The Toronto Maple Leafs’ Nazem Kadri is suspended for the rest of the first round of the playoffs for his vicious cross-check to the head of the Boston Bruins’ Jake DeBrusk.
The Leafs were beaten by the Bruins in Game 2 of the best-of-seven series, when Kadri made his hit. With the Bruins and Leafs playing Game 3 on Monday night, the suspension could run between three and five games.
But the suspension might have been worse given the Leafs centre’s track record as a serial offender. The NHL’s player-safety department possibly could have suspended Kadri, 28, for the rest of the playoffs and even into next season. It was just a year ago that he was suspended for three games, also in the first round of the playoffs against the Bruins, for slamming Tommy Wingels headfirst into the boards.
In a video explaining the decision, an NHL spokesman said there was nothing accidental about the hit, which came just after DeBrusk slammed Leafs winger Patrick Marleau into the boards. There was already bad blood between Kadri and DeBrusk after the pair had a knee-on-knee collision earlier in the game for which the referees did not assess a penalty on DeBrusk.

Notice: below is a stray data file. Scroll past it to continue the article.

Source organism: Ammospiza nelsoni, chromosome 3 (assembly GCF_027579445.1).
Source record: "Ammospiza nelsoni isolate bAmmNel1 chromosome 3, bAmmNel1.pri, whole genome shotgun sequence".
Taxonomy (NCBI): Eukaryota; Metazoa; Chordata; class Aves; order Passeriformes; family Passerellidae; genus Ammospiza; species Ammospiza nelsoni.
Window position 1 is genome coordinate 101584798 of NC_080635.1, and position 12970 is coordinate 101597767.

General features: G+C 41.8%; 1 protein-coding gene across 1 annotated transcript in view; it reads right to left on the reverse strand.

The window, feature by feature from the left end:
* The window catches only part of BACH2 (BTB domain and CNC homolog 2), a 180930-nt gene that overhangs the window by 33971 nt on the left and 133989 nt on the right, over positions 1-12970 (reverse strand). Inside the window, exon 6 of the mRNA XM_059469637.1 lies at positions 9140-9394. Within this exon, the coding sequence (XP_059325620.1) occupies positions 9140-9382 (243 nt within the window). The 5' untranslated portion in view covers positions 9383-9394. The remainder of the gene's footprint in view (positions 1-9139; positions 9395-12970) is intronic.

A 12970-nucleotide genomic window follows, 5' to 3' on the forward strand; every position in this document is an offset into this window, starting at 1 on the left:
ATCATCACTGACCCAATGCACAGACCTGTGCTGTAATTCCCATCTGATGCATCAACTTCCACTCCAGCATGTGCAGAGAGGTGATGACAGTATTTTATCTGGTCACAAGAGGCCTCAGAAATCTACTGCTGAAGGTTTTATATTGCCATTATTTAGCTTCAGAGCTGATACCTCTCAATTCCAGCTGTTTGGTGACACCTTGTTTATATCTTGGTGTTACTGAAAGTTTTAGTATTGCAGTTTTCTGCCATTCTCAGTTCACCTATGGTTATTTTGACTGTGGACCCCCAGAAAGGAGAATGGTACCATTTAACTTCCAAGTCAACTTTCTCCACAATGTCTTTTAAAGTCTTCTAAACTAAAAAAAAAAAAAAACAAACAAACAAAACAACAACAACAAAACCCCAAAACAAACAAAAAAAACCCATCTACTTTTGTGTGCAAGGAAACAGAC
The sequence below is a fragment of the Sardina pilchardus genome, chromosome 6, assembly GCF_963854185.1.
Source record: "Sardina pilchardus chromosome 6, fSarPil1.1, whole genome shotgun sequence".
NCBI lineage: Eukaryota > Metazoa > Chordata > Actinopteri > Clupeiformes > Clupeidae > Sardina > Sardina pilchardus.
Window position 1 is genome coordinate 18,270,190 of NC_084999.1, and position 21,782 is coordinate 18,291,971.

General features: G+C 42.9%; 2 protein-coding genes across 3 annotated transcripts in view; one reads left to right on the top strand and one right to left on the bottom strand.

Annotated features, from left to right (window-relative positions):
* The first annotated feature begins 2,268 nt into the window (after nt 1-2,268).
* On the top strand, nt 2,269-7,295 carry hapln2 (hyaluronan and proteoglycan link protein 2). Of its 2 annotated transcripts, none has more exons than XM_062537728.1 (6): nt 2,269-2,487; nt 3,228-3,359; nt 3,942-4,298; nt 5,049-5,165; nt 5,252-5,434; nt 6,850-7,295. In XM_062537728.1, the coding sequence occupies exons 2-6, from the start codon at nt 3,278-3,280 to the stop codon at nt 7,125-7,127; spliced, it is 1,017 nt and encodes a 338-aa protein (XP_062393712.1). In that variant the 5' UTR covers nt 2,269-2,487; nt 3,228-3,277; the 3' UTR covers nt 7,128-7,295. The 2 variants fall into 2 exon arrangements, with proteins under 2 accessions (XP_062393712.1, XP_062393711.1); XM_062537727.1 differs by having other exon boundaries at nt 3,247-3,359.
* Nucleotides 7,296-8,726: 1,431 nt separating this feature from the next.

“It is important to note this is not a case where Kadri’s stick rides up DeBrusk’s body or stick in some way before making contact with DeBrusk’s head,” the NHL spokesman said. “This is also not a case in which Kadri loses control of his stick while attempting to make an otherwise legal play, such as establish body position or making a play on the puck. This is not a hockey play. Instead, this is a player retaliating against an opponent by using his stick as a weapon to make forceful and direct head contact.”
This was the fifth suspension for Kadri in nine years in the NHL. The cross-check on DeBrusk was the second time he was suspended for driving his stick into a player’s head.
“Not only is Kadri considered a repeat offender under the [collective agreement], having been suspended for three playoffs games almost exactly one year ago, but Kadri has also previously been suspended for a similar retaliatory cross-check to a player’s head, Detroit’s Luke Glendening,” the NHL noted.